Our media duties were either individual or group interviews and we spent many hours wearing microphones as we went about our conversations and tours. There were at least two film crews at some locations and multiple media sources at the Red Carpet events. They told me a bit late about the Red Carpet being broadcast live. I always count on editors to improve my behavior. Lesson learned!

Our first party was a book launch for Channel of Peace by Kevin Tuerff. Joined by a group of people arriving straight from the Come From Away matinee, we visited and discussed the musical, Kevin’s Pay it Forward movement and his new book. Everyone was very excited as they had just come from the matinee performance of Come from Away.

As a member of the Gander Refugee Outreach committee I am especially interested in this book selling well. Twenty five percent of profits  will be donated to GRO as Kevin’s way of recognizing continued generosity in our community.

Our second event was the investor’s party at the fabulous Redeye Grill. I can’t pretend to understand the process but I do realize that producers collect investors to fund the creation of a show. The guests at the party were some of the individuals that invested a rumored twelve million dollars to put this show on Broadway.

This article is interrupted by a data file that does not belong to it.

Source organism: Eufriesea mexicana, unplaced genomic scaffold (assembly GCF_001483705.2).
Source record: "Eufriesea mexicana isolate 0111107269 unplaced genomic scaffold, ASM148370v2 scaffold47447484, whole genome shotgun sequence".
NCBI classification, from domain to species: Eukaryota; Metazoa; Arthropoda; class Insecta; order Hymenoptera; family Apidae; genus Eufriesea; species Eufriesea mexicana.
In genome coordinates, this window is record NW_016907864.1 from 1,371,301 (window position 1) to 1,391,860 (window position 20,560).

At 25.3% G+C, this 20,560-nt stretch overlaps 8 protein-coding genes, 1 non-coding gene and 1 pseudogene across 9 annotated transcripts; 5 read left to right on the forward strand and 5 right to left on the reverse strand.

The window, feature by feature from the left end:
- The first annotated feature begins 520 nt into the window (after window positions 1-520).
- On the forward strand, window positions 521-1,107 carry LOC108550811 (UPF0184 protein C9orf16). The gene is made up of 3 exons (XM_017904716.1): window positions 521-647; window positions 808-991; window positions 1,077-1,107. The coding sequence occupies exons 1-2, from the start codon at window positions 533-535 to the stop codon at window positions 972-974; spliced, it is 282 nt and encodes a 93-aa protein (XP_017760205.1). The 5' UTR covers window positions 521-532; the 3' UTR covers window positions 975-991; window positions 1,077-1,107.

The investors we met were from all over; Boston, NYC, Texas and California were among the places named. Some had traveled to see the concert in Gander and other venues. Others would be seeing the musical for the first time this weekend. All were excited to meet us and intent on asking questions about 9/11 in Gander and about Newfoundland in general.

Their biggest interest was in hearing us assure them that what they saw, or would see, on stage was true.

As someone who assisted during four days of passengers at Gander Academy, I had witnessed most of what is portrayed on stage. Some of the dialogue is conversations I actually had. There is no doubt it happened and no doubt it is accurately represented.